The Pros and Cons of Boarding Schools

Unlike the public day schools that are government funded and mandated, boarding schools are privately run establishments. Typically a student at a boarding school lives on campus in a dormitory environment. Tuition for boarding schools generally run about the same as college tuition and therefore limit their students to families that have the financial means to pay the expense. There are definite advantages to the private boarding school environment as well as some major disadvantages. Following are some of the pros and cons of boarding schools.

To the student’s advantage is the fact that boarding schools tend to have a much lower student to teacher ratio. With smaller classes there is a better chance of personal attention to help make better grades. With the need to occupy the student’s time that would otherwise be spent in a family environment, the boarding schools provide a greater selection of extra-curricular activities. As well as sports, many other interests are presented to the student.

The academic potential in a private boarding school is generally much higher and more varied than that found in the public day school system. For the highly motivated student, the accelerated courses that maybe found in the private boarding school can give them a much greater sense of both challenge and success.

Living so closely with other students for the majority of the year can help develop and strengthen friendships that can become as tight as blood ties. These friendship relationships can extend to faculty and staff members as well as fellow students. Students at boarding schools have to opportunity for more personal independence and self-reliance.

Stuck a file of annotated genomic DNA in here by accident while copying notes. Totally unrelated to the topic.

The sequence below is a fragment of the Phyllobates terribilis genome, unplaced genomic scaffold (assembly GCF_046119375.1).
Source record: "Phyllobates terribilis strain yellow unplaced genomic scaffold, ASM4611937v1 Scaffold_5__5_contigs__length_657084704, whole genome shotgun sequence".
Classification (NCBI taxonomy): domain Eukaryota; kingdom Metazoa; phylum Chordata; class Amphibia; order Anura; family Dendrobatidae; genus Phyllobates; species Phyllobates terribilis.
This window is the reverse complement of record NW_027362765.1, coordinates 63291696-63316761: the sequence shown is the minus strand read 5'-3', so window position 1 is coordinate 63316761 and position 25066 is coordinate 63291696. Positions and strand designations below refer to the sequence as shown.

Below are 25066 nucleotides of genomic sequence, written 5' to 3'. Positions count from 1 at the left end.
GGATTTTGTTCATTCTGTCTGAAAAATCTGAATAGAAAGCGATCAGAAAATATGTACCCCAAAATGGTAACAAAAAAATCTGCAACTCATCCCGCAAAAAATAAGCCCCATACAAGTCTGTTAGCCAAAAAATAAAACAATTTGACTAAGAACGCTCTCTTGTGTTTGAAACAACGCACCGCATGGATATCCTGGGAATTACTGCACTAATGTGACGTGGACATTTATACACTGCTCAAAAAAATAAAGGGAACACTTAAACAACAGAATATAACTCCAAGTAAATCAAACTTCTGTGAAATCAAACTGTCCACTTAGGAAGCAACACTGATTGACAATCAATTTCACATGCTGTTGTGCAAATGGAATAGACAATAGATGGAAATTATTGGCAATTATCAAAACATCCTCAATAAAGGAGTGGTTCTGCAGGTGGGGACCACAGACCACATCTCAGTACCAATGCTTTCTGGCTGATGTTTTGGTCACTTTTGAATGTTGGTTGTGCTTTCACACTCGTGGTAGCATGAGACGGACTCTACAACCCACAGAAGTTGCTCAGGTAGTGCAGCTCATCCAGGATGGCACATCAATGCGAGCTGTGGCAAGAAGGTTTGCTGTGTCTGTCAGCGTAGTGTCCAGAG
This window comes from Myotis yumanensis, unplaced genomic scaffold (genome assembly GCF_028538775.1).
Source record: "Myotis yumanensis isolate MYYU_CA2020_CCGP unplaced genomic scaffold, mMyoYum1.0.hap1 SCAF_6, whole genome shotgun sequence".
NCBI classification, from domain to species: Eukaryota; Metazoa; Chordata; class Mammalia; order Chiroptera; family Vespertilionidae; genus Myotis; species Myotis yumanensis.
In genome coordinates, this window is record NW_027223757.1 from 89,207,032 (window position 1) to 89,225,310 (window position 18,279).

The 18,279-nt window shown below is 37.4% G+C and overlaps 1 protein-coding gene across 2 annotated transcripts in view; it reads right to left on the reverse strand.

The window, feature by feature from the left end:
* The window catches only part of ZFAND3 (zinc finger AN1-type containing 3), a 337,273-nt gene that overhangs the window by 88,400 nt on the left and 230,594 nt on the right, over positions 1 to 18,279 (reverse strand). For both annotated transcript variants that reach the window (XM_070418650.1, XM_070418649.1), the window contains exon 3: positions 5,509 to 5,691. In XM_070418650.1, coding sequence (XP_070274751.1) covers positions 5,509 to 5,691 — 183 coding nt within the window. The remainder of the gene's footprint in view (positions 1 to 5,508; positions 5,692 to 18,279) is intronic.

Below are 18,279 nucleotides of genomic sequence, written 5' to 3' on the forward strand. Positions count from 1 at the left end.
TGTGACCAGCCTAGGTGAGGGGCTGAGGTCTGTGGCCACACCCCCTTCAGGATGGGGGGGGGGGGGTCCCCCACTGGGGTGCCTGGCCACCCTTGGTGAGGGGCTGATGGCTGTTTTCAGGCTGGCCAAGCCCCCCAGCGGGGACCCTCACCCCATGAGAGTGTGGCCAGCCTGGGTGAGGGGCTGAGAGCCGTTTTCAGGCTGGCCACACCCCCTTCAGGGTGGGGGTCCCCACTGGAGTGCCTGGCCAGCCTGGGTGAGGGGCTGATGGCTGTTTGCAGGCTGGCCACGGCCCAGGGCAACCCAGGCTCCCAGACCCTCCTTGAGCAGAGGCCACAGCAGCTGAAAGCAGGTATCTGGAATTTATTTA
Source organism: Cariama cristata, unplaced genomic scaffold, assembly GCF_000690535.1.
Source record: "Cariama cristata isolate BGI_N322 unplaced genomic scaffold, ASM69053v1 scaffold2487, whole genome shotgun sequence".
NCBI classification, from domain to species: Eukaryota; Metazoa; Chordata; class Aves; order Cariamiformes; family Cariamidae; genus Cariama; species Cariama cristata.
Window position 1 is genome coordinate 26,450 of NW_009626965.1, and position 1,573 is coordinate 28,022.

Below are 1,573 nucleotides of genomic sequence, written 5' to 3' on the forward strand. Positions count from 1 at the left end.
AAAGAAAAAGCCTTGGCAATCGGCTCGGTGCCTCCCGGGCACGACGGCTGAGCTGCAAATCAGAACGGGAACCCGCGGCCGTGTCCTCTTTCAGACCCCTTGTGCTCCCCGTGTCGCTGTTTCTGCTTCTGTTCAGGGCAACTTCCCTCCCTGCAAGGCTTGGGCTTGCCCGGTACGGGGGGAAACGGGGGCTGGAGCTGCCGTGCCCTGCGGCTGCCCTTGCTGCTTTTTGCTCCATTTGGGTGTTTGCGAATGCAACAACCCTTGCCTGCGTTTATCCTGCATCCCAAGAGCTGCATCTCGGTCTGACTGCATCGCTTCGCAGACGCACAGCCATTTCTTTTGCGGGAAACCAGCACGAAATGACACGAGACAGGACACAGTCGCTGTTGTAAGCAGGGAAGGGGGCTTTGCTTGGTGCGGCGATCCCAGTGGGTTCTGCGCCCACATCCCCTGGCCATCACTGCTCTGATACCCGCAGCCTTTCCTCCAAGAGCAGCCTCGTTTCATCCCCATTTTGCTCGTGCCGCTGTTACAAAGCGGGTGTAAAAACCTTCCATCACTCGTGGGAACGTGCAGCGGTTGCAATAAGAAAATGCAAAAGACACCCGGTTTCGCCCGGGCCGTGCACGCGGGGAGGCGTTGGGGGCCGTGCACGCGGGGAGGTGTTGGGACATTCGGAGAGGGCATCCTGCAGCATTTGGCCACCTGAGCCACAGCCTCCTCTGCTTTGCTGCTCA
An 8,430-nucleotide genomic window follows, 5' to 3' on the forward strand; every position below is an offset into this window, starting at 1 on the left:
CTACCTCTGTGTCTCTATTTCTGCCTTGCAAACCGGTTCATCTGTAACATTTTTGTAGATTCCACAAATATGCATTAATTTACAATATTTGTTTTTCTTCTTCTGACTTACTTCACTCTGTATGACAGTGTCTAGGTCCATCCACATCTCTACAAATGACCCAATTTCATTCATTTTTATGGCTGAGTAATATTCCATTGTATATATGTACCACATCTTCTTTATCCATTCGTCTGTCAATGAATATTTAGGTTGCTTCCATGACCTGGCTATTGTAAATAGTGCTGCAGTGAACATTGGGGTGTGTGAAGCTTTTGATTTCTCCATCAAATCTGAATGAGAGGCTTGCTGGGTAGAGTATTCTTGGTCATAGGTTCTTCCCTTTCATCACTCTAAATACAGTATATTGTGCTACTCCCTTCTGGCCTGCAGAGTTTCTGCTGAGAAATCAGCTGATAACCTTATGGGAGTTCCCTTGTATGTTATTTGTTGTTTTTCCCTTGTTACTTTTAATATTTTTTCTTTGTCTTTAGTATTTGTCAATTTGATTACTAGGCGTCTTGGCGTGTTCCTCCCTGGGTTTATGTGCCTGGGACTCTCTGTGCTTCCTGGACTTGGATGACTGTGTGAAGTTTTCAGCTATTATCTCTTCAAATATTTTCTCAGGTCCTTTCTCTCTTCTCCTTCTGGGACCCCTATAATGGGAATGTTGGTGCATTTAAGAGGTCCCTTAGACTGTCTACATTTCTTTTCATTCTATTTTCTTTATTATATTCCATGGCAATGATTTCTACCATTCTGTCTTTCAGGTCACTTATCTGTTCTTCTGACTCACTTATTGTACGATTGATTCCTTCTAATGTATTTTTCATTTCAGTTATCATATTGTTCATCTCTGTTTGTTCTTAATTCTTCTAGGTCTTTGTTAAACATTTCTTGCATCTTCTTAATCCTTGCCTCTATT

Conversely the very environment that can develop such independence and wide ranging educational opportunities has its disadvantages that must be weighed in any decision to have a child attend boarding school. The most telling problem is the long absence from the home and family environment. Not only is the student removed for most of the year from interaction with their immediate family, the ties of relationship to extended family like grandparents, aunts, uncles, and cousins is limited to nonexistent. The student will sublimate the need for family bonding with friendships developed in school.

There is also the potential problem for students who have problems dealing with firm structured institutional rules. With only a faculty and staff to care for the student body, there is much less room for the hyperactive or unruly child to express themselves in a boarding school environment. Deviations from the accepted norm of behavior are more quickly and harshly dealt with as compared to the public day school method of counseling.

With a private boarding school being more insular than a public or day school, the chances of developing wide-ranging social interaction is lessened. Boarding school students are not usually permitted such social outlets as the neighborhood game room, park, restaurant hangout or even part-time jobs. The lack of overall social interaction in the boarding school environment increases the feeling of separateness from the rest of the general populous that does not particularly develop in the public environment.


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